Landlord's rights to inspect their properties

Inspections of buy-to-let property can feel intrusive unless handled sensitively. While it's reasonable for you to want to check on your property, it is also reasonable for tenants to want some privacy and respect. Being clear about your legal rights and showing some courtesy can help make inspections go smoothly.

Your right of access: what the law says

A fundamental principle of landlord and tenant law says that the tenant has the right to 'quiet enjoyment' and 'exclusive possession' of the property, meaning they are entitled to live as they choose without interference. This means the landlord cannot come and go as he or she pleases.

You have a right of 'reasonable access' to your property. You should give at least 24 hours' notice to tenants if you want to visit your property to inspect it or empty a utility slot meter. If you need urgent access to a property in an emergency, such as a gas leak or structural problem, you do not need to give the tenant notice.

If the property is let by the room, with shared living areas, you have the right to inspect shared spaces without notice. You can only inspect private rooms where you have permission or the room is shared by multiple lodgers.

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Contractual rights of access

It might be that your tenancy agreement sets out particular times when you are entitled to access the property. For example, many agreements stipulate quarterly inspections, with dates agreed in advance. Alternatively, some agreements state that the landlord will provide cleaning services and that you will have regular access to the property for this purpose.

Tenants can give permission for access at other times. For example, a tenant might agree that workmen can enter to carry out repair or building works to the property at a particular time. It is wise to set out the reason and duration of this access in writing to the tenant and confirm their agreement in writing.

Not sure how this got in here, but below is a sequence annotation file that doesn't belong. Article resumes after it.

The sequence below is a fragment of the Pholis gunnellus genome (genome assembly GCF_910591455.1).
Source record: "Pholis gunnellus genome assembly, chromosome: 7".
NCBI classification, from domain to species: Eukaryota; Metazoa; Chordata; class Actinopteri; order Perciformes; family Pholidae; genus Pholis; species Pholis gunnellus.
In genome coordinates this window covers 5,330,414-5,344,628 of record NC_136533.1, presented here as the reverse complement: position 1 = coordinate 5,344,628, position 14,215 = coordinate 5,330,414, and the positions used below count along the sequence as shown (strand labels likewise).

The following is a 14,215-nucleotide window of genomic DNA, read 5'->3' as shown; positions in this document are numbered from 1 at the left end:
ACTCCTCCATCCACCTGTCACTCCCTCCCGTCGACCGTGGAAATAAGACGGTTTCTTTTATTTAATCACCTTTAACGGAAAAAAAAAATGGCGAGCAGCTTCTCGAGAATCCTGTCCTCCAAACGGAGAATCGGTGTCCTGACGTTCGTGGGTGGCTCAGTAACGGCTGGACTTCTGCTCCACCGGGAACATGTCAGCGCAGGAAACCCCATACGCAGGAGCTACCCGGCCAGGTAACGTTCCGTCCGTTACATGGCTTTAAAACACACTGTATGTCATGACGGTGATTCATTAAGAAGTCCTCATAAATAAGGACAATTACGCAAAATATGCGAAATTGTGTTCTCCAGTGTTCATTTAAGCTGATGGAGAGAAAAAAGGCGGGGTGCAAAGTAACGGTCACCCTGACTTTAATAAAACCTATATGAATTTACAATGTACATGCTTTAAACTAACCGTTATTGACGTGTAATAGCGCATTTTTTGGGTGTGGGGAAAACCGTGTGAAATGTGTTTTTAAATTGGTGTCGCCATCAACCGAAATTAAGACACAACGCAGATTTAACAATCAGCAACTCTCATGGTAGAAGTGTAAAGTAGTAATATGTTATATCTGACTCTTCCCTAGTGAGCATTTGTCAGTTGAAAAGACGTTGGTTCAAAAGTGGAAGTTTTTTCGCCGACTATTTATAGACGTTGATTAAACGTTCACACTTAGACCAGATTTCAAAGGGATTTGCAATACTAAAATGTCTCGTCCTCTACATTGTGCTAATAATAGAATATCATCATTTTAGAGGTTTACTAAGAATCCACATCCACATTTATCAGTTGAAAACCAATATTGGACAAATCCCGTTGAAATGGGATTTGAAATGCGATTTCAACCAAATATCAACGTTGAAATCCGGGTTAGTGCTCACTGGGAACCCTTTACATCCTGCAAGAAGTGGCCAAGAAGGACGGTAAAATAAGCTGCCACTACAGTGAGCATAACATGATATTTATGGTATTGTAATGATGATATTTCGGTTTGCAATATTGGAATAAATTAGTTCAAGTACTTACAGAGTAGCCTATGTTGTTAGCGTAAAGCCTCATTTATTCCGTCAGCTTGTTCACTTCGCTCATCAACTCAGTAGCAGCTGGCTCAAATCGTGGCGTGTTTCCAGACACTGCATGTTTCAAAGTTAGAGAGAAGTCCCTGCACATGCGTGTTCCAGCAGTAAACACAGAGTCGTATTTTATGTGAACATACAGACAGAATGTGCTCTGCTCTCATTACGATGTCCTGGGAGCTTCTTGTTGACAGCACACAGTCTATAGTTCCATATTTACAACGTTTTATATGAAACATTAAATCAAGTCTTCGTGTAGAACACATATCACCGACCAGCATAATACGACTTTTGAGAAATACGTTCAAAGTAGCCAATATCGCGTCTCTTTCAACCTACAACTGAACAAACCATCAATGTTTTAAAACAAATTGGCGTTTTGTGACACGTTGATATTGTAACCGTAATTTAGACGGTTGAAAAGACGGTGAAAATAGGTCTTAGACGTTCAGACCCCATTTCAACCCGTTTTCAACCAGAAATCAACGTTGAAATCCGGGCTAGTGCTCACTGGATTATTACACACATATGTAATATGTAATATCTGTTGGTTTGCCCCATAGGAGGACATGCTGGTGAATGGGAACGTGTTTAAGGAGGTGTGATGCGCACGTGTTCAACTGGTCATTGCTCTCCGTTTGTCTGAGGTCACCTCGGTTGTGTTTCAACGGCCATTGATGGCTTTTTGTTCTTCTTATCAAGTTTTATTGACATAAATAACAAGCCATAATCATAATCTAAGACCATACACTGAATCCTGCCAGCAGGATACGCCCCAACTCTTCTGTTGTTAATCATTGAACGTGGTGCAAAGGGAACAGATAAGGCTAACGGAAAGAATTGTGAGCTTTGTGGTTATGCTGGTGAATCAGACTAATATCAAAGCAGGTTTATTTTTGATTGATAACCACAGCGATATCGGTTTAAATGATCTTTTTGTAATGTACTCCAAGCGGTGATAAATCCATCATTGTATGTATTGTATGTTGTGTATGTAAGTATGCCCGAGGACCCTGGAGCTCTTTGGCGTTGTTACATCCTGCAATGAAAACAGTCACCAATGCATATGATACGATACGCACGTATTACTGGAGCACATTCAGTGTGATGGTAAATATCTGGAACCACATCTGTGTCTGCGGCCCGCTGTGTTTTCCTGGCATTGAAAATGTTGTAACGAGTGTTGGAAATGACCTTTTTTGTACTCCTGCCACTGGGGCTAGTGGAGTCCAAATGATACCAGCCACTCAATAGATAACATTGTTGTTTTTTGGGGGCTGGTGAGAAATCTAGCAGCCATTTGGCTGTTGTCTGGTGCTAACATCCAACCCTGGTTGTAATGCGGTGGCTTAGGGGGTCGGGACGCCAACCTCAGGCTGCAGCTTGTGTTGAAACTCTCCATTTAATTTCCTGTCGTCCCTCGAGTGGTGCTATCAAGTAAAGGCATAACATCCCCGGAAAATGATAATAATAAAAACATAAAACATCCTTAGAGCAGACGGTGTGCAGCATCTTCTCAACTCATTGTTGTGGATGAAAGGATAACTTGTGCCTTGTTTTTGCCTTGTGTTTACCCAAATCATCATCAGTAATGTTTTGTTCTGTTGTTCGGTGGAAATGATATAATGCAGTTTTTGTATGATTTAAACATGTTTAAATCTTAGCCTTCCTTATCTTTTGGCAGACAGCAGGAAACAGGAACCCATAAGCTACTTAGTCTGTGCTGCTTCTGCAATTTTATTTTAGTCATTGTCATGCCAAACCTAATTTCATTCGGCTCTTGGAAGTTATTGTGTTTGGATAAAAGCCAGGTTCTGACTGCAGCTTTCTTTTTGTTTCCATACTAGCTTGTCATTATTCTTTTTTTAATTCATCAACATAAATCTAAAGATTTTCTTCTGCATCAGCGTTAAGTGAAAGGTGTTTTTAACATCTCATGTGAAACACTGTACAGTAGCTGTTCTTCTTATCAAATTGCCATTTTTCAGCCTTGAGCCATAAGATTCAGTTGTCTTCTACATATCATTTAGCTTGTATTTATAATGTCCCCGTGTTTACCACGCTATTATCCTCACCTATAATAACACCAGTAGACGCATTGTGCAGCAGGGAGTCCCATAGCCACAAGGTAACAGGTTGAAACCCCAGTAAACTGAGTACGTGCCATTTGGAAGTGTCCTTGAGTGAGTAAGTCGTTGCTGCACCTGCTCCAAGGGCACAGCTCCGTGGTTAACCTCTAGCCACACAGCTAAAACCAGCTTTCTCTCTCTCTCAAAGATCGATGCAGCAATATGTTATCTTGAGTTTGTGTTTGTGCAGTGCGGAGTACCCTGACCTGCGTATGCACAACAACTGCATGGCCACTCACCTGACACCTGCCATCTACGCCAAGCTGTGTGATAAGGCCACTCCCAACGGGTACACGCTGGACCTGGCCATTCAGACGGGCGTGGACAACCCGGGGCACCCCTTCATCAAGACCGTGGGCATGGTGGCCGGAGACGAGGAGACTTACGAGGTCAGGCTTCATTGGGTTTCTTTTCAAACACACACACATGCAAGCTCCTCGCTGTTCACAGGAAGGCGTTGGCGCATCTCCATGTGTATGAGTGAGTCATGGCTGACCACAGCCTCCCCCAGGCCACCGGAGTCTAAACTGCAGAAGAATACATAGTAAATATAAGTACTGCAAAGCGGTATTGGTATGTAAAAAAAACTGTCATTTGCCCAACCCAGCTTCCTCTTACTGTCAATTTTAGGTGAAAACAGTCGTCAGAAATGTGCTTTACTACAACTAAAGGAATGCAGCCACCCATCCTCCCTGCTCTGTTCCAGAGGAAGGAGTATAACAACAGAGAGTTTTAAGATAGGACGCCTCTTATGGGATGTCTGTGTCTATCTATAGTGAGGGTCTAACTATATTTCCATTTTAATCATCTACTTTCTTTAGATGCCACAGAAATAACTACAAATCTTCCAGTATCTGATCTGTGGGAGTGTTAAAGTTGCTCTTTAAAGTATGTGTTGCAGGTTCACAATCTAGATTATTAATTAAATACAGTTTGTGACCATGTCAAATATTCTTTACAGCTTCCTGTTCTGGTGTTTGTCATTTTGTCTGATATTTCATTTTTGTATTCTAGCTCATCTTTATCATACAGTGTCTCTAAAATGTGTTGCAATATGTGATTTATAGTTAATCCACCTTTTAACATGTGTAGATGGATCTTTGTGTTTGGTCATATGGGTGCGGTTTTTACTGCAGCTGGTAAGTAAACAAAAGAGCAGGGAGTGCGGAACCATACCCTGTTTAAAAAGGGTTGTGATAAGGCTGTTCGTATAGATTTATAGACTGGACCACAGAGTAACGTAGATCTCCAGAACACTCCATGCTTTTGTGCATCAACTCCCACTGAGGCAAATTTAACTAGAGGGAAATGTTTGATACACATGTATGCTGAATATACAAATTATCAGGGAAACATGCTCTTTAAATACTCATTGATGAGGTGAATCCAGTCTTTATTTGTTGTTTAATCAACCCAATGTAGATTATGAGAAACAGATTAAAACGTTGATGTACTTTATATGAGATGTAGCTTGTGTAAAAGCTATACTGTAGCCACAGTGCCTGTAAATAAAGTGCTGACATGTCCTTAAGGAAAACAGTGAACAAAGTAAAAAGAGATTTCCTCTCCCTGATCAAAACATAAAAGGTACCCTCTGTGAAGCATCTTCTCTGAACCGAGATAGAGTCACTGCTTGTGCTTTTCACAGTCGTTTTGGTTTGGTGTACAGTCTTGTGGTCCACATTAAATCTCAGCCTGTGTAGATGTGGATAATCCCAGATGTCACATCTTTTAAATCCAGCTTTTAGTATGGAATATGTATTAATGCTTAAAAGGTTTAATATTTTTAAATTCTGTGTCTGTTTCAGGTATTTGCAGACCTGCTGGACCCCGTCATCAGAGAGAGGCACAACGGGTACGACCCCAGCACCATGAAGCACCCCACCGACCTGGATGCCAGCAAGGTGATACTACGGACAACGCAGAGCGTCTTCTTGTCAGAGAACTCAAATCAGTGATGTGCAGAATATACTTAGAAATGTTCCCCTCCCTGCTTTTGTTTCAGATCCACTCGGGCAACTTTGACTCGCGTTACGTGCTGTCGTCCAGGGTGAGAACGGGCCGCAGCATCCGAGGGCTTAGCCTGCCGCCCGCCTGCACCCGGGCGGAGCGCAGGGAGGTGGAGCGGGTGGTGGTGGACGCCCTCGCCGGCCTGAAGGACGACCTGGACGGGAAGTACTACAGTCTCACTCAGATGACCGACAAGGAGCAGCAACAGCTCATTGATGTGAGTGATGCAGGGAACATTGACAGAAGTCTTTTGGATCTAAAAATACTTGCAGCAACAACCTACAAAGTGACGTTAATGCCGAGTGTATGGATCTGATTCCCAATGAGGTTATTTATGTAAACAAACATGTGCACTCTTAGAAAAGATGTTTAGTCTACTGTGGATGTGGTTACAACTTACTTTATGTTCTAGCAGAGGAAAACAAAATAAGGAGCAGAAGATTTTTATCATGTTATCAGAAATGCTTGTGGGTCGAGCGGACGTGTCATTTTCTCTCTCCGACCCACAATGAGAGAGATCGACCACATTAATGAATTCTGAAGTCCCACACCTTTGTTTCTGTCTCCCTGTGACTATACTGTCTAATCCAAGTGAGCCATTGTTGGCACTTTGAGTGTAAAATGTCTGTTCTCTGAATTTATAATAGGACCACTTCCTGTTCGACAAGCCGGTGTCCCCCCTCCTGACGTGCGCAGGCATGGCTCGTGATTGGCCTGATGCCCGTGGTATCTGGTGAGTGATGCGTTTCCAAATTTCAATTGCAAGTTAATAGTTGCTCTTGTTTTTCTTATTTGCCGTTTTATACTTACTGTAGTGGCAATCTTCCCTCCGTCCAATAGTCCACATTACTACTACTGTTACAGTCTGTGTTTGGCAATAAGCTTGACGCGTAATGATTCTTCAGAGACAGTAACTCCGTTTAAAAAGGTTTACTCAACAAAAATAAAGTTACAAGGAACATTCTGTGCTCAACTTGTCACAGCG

You cannot insert a clause in the tenancy agreement giving you the right to access the property freely, as this would be void under the Unfair Contract Terms in Consumer Contract Regulations 1999.

Giving notice of access

It is wise to provide written notice in more than one format, in case one goes astray: for example, send a letter and back it up with email. Under s11(6) of the Landlord & Tenant Act 1986, you should give a minimum of 24 hours' written notice. Allowing longer is advisable, in case the tenant is away or needs to change plans in order to be present.

You might want to provide some detail about what you will be looking at during the inspection, for example checking the safety of gas appliances, the condition of windows and doors or the state of fittings and furniture. You might also ask your tenants to raise any problems they have experienced so you can seek to remedy them.

What to do if a tenant refuses you access

If a tenant says they do not agree to you visiting the property, the worst option is to ignore them and go anyway. This is likely to antagonise the tenant, which could cause your relationship to deteriorate; they may take less good care of the property as a result, or decide to terminate the tenancy early, or generally be un-cooperative in future. Instead, ask why they refuse access and see if you can agree on another date. Explaining the reason for your visit clearly may help.

Accessing a property without permission could leave you open to claims of theft, damage to the tenant's belongings, or complaints to the Local Authority. If a tenant is insistent that you should not enter the property, ultimately you should stay away.

You may want to write to the tenant stating that they will be held liable for any deterioration due to you being unable to inspect or carry out repairs and that you cannot be held liable for any injury or damage to property because you could not access the property. You may want to threaten or proceed with a Section 21 notice to evict the tenant.

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